Wells Fargo just can’t seem to get its house in order lately. Always mired in controversy, the banking giant now finds itself facing yet another federal lawsuit.
Insurance giant USAA is suing the bank for patent infringement, according to a Yahoo Finance report. The lawsuit claims that Wells Fargo is violating four of USAA’s mobile remote deposit capture patents. The technology allows users to deposit checks using their mobile devices.
According to the lawsuit, USAA had asked Wells Fargo to negotiate a licensing deal to use the technology. Wells Fargo allegedly ignored USAA’s requests and continued to use the technology without a license. The insurer, which holds about 50 patents associated with the mobile deposit of checks, finally filed suit against the banking giant.
“Wells Fargo is one of the biggest adopters of remote deposit capture,” Nathan McKinley, USAA’s head of corporate development, told Yahoo Finance. “We believe they are leveraging the technology to improve their bottom line, and they failed to take a license.”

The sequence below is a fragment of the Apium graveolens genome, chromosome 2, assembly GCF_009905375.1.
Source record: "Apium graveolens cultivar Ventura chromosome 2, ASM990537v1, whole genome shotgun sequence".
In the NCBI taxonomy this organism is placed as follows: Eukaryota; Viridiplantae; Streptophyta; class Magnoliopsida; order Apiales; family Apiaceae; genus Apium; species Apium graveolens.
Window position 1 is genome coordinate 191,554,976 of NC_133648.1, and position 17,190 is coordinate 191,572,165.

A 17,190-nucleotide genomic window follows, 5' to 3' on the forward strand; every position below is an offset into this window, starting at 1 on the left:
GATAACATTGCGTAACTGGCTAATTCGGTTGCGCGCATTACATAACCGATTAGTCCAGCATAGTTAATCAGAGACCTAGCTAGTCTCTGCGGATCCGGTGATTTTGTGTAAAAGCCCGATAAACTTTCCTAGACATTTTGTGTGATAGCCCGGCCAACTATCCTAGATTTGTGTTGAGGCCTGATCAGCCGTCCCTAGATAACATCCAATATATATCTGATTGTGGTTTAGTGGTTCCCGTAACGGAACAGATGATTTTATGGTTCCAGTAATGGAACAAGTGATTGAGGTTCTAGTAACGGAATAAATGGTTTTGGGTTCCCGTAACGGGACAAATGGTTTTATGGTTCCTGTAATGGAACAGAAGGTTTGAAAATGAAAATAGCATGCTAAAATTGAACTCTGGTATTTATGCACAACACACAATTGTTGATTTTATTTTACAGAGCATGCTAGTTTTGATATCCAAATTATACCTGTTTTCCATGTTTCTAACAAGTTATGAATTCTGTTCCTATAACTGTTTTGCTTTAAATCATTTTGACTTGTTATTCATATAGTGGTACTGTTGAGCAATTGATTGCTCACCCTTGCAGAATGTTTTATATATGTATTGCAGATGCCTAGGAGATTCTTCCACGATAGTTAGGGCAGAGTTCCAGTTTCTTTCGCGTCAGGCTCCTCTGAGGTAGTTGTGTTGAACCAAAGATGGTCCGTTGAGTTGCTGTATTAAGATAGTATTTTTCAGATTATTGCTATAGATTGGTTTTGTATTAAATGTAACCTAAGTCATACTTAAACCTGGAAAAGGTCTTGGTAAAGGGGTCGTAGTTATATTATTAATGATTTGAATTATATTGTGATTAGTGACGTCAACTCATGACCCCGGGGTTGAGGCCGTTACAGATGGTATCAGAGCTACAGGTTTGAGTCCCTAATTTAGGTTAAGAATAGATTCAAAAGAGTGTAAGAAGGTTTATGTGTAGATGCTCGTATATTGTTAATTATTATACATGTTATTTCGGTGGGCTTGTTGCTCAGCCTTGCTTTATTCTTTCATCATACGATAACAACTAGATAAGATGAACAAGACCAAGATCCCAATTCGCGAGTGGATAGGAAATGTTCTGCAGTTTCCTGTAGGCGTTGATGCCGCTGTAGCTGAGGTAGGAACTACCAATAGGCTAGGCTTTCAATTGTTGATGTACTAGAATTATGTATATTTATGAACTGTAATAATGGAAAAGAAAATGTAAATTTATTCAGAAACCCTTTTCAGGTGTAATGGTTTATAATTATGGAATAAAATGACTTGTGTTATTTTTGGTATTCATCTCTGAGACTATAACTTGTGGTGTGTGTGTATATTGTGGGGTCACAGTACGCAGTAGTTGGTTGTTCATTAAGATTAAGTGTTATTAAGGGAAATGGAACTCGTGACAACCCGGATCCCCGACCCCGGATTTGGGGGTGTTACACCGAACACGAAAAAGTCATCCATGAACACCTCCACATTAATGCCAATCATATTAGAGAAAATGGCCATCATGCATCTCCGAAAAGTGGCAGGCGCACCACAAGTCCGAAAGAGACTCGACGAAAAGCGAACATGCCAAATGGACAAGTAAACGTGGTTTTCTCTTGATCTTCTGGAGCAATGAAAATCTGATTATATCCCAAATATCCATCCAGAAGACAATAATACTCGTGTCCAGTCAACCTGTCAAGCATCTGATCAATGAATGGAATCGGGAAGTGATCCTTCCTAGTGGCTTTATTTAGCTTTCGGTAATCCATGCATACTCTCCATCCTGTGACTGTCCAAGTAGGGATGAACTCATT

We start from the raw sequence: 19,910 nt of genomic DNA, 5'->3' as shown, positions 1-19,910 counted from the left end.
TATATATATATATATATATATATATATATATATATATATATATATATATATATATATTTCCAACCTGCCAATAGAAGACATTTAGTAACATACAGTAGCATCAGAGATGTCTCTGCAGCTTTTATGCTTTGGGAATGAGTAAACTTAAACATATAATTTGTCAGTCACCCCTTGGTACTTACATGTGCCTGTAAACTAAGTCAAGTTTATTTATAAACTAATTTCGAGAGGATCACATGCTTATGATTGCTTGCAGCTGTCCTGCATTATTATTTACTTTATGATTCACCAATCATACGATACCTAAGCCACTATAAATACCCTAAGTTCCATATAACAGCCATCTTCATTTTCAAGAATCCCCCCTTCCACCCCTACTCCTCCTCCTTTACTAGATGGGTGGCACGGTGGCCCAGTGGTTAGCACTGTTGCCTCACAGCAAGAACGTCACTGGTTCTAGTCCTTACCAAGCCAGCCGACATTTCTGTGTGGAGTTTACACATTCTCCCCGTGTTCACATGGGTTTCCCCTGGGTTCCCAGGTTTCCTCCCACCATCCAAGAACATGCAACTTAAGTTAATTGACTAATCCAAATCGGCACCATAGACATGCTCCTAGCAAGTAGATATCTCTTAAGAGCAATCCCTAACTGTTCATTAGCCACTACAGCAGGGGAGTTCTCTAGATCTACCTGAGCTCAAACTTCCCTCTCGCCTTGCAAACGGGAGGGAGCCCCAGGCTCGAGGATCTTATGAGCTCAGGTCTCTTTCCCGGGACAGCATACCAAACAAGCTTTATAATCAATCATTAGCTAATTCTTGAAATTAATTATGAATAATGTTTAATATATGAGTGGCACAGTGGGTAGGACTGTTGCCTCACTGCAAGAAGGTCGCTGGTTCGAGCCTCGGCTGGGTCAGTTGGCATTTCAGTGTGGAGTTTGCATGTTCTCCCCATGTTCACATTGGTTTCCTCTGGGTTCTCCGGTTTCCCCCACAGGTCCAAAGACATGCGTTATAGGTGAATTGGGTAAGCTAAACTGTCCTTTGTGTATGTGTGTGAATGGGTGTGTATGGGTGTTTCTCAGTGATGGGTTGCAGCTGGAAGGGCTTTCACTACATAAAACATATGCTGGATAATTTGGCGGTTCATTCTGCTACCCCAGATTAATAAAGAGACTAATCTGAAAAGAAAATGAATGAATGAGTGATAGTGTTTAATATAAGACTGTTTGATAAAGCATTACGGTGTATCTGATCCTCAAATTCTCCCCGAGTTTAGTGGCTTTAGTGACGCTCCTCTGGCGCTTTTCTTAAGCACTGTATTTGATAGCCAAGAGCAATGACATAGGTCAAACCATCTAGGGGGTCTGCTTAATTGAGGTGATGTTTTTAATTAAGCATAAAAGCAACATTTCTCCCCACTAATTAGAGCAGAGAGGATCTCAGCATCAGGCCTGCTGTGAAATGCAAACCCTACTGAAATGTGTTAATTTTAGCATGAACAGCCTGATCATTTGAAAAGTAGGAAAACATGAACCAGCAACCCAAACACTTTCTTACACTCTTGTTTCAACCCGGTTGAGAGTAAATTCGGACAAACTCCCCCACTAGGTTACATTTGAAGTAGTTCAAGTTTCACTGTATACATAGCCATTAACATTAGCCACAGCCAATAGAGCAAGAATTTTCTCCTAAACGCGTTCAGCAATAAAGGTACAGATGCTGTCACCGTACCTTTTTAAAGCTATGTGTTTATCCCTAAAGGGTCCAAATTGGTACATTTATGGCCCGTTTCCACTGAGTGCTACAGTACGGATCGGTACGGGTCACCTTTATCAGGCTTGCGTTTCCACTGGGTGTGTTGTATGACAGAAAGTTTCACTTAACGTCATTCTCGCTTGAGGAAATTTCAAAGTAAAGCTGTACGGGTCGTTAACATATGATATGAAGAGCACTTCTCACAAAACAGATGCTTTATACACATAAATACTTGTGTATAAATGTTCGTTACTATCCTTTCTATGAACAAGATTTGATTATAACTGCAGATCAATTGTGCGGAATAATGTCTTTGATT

USAA introduced the mobile technology in 2009 in order to help military families whose lifestyles made physically visiting a bank difficult, McKinley said.
“We believe the industry has been able to save billions using our mobile check deposit technology,” McKinley said. “We also believe the industry is aware USAA developed it.”
The latest lawsuit is only the most recent black eye for Wells Fargo, which has been at the center of a parade of scandals since 2016, when it was revealed that the bank had opened millions of customer accounts without authorization.
Since then, the banking giant has come under the microscope for allegedly retaliating against whistleblowers, charging mortgage clients improper fees, and charging auto-loan customers for unnecessary car insurance. It has also been repeatedly sued for allegedly discriminating against minority mortgage customers. Last month, it was revealed that employees in the bank’s wholesale unit were altering internal records about corporate clients without those clients’ knowledge.
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